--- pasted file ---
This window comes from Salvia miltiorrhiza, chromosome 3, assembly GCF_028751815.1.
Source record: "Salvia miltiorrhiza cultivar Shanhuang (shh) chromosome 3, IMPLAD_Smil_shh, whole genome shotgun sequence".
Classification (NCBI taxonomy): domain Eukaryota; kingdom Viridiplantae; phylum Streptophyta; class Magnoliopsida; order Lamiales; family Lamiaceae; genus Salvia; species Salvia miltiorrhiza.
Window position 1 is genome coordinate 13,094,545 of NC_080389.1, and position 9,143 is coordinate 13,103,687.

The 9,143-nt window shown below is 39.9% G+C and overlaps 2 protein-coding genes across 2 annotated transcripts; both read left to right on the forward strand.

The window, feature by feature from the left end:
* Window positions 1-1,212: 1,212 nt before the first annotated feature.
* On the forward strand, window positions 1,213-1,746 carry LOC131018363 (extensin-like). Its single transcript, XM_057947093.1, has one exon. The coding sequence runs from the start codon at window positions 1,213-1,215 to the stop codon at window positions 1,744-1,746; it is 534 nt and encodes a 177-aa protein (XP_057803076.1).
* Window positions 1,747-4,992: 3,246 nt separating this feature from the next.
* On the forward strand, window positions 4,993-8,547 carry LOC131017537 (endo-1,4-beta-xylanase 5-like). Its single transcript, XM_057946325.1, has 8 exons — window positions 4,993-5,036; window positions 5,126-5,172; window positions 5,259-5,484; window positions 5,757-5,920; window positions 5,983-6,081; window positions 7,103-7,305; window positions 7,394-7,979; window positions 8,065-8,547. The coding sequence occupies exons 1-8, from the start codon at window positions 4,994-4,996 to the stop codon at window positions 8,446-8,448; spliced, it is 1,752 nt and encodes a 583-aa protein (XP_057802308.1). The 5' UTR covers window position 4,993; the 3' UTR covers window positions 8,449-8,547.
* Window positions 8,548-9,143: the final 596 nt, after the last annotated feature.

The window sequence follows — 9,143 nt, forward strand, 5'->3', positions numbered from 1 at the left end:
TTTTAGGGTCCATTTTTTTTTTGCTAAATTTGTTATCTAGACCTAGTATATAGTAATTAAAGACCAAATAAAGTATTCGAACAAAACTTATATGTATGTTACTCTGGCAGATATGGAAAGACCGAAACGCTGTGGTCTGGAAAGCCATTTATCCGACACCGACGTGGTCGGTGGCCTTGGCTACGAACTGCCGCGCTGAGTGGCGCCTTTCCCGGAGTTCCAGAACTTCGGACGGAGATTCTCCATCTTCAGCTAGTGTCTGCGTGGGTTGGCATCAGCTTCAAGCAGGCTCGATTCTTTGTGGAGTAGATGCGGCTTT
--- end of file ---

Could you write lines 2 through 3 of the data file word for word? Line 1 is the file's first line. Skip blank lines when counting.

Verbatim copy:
Source record: "Salvia miltiorrhiza cultivar Shanhuang (shh) chromosome 3, IMPLAD_Smil_shh, whole genome shotgun sequence".
Classification (NCBI taxonomy): domain Eukaryota; kingdom Viridiplantae; phylum Streptophyta; class Magnoliopsida; order Lamiales; family Lamiaceae; genus Salvia; species Salvia miltiorrhiza.